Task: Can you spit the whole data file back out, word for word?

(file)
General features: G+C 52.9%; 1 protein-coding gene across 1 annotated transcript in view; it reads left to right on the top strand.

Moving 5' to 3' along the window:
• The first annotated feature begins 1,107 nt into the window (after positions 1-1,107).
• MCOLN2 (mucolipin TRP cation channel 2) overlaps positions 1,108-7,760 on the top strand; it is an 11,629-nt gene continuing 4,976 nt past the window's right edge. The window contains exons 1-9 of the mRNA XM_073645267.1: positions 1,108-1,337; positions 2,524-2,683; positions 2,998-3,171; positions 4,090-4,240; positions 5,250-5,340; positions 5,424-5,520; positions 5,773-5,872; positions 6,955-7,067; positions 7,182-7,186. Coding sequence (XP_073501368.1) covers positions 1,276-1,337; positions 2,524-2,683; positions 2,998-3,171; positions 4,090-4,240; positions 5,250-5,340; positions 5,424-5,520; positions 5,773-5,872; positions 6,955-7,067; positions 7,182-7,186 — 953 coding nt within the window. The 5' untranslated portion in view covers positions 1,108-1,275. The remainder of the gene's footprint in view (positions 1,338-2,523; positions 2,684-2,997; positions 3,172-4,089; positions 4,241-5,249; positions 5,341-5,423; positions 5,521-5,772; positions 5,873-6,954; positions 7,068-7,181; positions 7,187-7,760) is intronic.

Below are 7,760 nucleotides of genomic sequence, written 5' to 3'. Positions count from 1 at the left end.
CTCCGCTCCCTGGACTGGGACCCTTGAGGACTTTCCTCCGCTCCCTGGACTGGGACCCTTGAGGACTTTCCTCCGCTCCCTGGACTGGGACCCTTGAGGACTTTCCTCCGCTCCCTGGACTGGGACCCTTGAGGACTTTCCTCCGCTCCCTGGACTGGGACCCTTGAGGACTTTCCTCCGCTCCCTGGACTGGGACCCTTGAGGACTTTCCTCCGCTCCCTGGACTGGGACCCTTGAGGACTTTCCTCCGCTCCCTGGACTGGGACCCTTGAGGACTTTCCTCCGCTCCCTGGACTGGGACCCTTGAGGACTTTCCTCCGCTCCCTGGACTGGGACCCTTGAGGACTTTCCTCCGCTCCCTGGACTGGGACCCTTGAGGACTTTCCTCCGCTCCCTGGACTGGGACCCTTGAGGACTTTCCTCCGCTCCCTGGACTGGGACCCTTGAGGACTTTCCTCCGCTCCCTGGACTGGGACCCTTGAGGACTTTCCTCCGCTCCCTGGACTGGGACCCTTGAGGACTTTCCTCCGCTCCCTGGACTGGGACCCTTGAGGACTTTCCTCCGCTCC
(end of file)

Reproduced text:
General features: G+C 52.9%; 1 protein-coding gene across 1 annotated transcript in view; it reads left to right on the top strand.

Moving 5' to 3' along the window:
• The first annotated feature begins 1,107 nt into the window (after positions 1-1,107).
• MCOLN2 (mucolipin TRP cation channel 2) overlaps positions 1,108-7,760 on the top strand; it is an 11,629-nt gene continuing 4,976 nt past the window's right edge. The window contains exons 1-9 of the mRNA XM_073645267.1: positions 1,108-1,337; positions 2,524-2,683; positions 2,998-3,171; positions 4,090-4,240; positions 5,250-5,340; positions 5,424-5,520; positions 5,773-5,872; positions 6,955-7,067; positions 7,182-7,186. Coding sequence (XP_073501368.1) covers positions 1,276-1,337; positions 2,524-2,683; positions 2,998-3,171; positions 4,090-4,240; positions 5,250-5,340; positions 5,424-5,520; positions 5,773-5,872; positions 6,955-7,067; positions 7,182-7,186 — 953 coding nt within the window. The 5' untranslated portion in view covers positions 1,108-1,275. The remainder of the gene's footprint in view (positions 1,338-2,523; positions 2,684-2,997; positions 3,172-4,089; positions 4,241-5,249; positions 5,341-5,423; positions 5,521-5,772; positions 5,873-6,954; positions 7,068-7,181; positions 7,187-7,760) is intronic.

Below are 7,760 nucleotides of genomic sequence, written 5' to 3'. Positions count from 1 at the left end.
CTCCGCTCCCTGGACTGGGACCCTTGAGGACTTTCCTCCGCTCCCTGGACTGGGACCCTTGAGGACTTTCCTCCGCTCCCTGGACTGGGACCCTTGAGGACTTTCCTCCGCTCCCTGGACTGGGACCCTTGAGGACTTTCCTCCGCTCCCTGGACTGGGACCCTTGAGGACTTTCCTCCGCTCCCTGGACTGGGACCCTTGAGGACTTTCCTCCGCTCCCTGGACTGGGACCCTTGAGGACTTTCCTCCGCTCCCTGGACTGGGACCCTTGAGGACTTTCCTCCGCTCCCTGGACTGGGACCCTTGAGGACTTTCCTCCGCTCCCTGGACTGGGACCCTTGAGGACTTTCCTCCGCTCCCTGGACTGGGACCCTTGAGGACTTTCCTCCGCTCCCTGGACTGGGACCCTTGAGGACTTTCCTCCGCTCCCTGGACTGGGACCCTTGAGGACTTTCCTCCGCTCCCTGGACTGGGACCCTTGAGGACTTTCCTCCGCTCCCTGGACTGGGACCCTTGAGGACTTTCCTCCGCTCCCTGGACTGGGACCCTTGAGGACTTTCCTCCGCTCC